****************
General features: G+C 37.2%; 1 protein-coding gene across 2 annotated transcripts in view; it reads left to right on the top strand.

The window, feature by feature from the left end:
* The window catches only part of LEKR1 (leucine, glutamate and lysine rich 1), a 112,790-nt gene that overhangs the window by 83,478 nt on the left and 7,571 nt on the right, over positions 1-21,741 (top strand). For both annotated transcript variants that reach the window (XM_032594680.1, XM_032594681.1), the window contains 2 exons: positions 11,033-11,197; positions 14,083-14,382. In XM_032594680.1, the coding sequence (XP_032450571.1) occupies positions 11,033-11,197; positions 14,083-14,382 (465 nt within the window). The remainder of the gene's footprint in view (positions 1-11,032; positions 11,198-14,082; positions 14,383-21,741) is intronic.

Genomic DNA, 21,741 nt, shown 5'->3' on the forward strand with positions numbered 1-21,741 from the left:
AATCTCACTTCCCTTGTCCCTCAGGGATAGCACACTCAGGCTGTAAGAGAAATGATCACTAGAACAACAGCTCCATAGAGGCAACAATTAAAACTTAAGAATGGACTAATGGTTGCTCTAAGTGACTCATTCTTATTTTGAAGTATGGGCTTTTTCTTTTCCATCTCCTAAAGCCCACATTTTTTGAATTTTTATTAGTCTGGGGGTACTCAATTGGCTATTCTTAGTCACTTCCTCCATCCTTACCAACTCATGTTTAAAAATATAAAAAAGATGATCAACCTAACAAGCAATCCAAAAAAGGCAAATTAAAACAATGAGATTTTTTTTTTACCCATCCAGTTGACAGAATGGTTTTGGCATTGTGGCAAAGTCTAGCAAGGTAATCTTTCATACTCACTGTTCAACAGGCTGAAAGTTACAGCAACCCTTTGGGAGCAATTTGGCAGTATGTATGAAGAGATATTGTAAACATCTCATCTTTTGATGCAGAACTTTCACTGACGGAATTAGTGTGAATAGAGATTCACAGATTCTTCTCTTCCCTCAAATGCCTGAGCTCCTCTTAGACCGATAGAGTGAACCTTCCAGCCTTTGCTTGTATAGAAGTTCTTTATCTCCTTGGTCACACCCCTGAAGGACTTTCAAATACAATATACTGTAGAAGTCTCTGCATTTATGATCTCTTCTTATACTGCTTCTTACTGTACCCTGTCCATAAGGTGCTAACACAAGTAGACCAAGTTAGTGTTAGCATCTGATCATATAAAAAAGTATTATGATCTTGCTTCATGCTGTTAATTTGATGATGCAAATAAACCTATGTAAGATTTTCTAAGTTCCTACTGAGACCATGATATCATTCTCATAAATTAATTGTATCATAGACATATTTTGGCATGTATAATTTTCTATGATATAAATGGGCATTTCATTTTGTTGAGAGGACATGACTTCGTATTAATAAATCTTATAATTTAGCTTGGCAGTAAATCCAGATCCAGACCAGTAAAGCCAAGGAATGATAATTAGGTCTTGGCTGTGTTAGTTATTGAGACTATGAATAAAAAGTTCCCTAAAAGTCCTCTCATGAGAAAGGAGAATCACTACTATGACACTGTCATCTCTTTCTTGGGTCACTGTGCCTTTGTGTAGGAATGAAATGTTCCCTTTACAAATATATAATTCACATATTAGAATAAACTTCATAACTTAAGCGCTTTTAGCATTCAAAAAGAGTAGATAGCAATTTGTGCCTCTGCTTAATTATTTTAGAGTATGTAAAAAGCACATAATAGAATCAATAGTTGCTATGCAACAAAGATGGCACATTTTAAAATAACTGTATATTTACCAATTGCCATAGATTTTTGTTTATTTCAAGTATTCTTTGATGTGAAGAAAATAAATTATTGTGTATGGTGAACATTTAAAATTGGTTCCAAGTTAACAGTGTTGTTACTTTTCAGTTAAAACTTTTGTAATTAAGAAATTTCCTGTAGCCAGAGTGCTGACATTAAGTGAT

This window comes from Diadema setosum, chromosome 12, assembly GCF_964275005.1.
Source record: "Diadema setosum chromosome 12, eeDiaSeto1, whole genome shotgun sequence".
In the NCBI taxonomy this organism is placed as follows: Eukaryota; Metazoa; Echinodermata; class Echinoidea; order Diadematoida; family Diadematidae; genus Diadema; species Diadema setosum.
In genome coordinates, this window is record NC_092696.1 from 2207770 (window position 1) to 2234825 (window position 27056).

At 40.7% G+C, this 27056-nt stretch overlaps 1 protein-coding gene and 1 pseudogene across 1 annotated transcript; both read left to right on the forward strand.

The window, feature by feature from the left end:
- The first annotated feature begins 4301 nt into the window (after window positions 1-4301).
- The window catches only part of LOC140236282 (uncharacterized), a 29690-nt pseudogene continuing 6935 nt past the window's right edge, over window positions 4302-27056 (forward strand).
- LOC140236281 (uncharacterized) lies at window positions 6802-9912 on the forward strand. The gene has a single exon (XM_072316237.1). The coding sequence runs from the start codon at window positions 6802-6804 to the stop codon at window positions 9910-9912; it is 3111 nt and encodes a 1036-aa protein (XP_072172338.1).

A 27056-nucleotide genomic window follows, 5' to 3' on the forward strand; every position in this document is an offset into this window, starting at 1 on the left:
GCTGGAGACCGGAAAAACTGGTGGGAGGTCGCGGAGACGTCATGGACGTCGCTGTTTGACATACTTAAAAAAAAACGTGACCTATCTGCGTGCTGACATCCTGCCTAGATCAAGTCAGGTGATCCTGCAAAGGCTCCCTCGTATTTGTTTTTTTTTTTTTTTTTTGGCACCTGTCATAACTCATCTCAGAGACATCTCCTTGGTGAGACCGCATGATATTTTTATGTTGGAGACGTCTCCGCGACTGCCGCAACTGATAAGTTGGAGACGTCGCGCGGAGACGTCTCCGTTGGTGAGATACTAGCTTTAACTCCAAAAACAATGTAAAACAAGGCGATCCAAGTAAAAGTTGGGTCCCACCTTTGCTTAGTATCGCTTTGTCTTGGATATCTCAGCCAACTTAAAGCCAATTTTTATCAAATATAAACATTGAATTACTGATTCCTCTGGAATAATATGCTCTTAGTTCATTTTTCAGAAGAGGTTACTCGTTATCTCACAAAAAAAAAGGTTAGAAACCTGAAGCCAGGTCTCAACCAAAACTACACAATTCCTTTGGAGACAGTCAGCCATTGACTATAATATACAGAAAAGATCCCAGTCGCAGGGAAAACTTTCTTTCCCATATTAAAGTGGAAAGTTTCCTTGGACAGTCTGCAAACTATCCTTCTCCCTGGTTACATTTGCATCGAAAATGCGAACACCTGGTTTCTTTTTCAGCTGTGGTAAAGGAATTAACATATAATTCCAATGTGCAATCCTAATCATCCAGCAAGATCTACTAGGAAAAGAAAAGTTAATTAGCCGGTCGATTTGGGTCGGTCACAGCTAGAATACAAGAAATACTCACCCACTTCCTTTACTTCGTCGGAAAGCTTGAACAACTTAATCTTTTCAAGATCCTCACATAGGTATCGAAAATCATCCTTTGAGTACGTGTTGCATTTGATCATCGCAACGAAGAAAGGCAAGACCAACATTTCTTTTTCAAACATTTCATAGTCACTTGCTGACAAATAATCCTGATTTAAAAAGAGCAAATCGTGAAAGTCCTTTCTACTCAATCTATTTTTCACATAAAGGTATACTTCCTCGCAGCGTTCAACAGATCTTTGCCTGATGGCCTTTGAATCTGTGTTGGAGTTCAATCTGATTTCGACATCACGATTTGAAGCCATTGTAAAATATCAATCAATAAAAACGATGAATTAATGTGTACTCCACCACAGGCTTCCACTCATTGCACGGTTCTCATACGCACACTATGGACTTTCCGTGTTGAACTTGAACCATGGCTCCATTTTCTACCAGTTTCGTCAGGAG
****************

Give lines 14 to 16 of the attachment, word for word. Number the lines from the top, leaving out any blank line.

- LOC140236281 (uncharacterized) lies at window positions 6802-9912 on the forward strand. The gene has a single exon (XM_072316237.1). The coding sequence runs from the start codon at window positions 6802-6804 to the stop codon at window positions 9910-9912; it is 3111 nt and encodes a 1036-aa protein (XP_072172338.1).

A 27056-nucleotide genomic window follows, 5' to 3' on the forward strand; every position in this document is an offset into this window, starting at 1 on the left:
GCTGGAGACCGGAAAAACTGGTGGGAGGTCGCGGAGACGTCATGGACGTCGCTGTTTGACATACTTAAAAAAAAACGTGACCTATCTGCGTGCTGACATCCTGCCTAGATCAAGTCAGGTGATCCTGCAAAGGCTCCCTCGTATTTGTTTTTTTTTTTTTTTTTTGGCACCTGTCATAACTCATCTCAGAGACATCTCCTTGGTGAGACCGCATGATATTTTTATGTTGGAGACGTCTCCGCGACTGCCGCAACTGATAAGTTGGAGACGTCGCGCGGAGACGTCTCCGTTGGTGAGATACTAGCTTTAACTCCAAAAACAATGTAAAACAAGGCGATCCAAGTAAAAGTTGGGTCCCACCTTTGCTTAGTATCGCTTTGTCTTGGATATCTCAGCCAACTTAAAGCCAATTTTTATCAAATATAAACATTGAATTACTGATTCCTCTGGAATAATATGCTCTTAGTTCATTTTTCAGAAGAGGTTACTCGTTATCTCACAAAAAAAAAGGTTAGAAACCTGAAGCCAGGTCTCAACCAAAACTACACAATTCCTTTGGAGACAGTCAGCCATTGACTATAATATACAGAAAAGATCCCAGTCGCAGGGAAAACTTTCTTTCCCATATTAAAGTGGAAAGTTTCCTTGGACAGTCTGCAAACTATCCTTCTCCCTGGTTACATTTGCATCGAAAATGCGAACACCTGGTTTCTTTTTCAGCTGTGGTAAAGGAATTAACATATAATTCCAATGTGCAATCCTAATCATCCAGCAAGATCTACTAGGAAAAGAAAAGTTAATTAGCCGGTCGATTTGGGTCGGTCACAGCTAGAATACAAGAAATACTCACCCACTTCCTTTACTTCGTCGGAAAGCTTGAACAACTTAATCTTTTCAAGATCCTCACATAGGTATCGAAAATCATCCTTTGAGTACGTGTTGCATTTGATCATCGCAACGAAGAAAGGCAAGACCAACATTTCTTTTTCAAACATTTCATAGTCACTTGCTGACAAATAATCCTGATTTAAAAAGAGCAAATCGTGAAAGTCCTTTCTACTCAATCTATTTTTCACATAAAGGTATACTTCCTCGCAGCGTTCAACAGATCTTTGCCTGATGGCCTTTGAATCTGTGTTGGAGTTCAATCTGATTTCGACATCACGATTTGAAGCCATTGTAAAATATCAATCAATAAAAACGATGAATTAATGTGTACTCCACCACAGGCTTCCACTCATTGCACGGTTCTCATACGCACACTATGGACTTTCCGTGTTGAACTTGAACCATGGCTCCATTTTCTACCAGTTTCGTCAGGAG